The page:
The Maritime History of the Great Lakes
British Whig (Kingston, ON), July 31, 1888

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Capt. Labelle, of the mail line, will go up the Bay of Quinte to ascertain if there is a need for a daily line to run in connection with the mail boats.

Mr. Munson, owner of a dredge, has taken a contract from the Kingston and Pembroke R.R. company for dredging. Mr. Munson will be through with the Kingston work by the time arrangements are completed between Belleville and the Dominion government, when he would return and finish the work before the ice formed. (for details of Belleville's contract with Munson see Belleville Intelligencer July 14, 1888 - ed. )

The Clyde built steamer Algonquin, with 68,419 bushels of wheat from Port Arthur for Kingston, has reached here. She went through the Welland Canal without lightering. She was drawing 13 ft. 10 in. forward and 14 ft. aft. This cargo, a trifle over 2,000 ? tons, is the largest ever arrived here in one craft. It is a remarkably large load on so light a draft, considering the published dimensions of the Algonquin. Length over all, 253 ft.; beam 40 ft., depth 23 ft.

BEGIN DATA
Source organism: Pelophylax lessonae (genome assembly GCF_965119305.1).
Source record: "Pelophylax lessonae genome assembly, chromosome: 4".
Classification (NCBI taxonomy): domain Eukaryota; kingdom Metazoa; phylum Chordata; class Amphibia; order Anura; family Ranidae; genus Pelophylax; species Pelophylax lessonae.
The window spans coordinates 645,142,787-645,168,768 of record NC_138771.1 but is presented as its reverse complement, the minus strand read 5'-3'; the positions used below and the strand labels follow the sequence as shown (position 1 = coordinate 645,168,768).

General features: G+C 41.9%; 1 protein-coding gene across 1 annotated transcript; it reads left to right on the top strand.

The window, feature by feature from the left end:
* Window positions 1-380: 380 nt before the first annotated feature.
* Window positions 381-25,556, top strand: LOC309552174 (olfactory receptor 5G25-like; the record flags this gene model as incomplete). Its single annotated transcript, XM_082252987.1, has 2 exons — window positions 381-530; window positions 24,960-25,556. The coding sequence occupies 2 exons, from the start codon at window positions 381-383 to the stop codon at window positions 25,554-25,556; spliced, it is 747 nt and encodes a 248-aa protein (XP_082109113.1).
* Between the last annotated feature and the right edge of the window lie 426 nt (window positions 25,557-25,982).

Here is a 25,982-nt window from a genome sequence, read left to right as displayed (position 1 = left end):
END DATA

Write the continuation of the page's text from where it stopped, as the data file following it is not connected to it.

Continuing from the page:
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July 31, 1888
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Rick Neilson
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Public domain: Copyright has expired according to the applicable Canadian or American laws. No restrictions on use.
Maritime History of the Great Lakes
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British Whig (Kingston, ON), July 31, 1888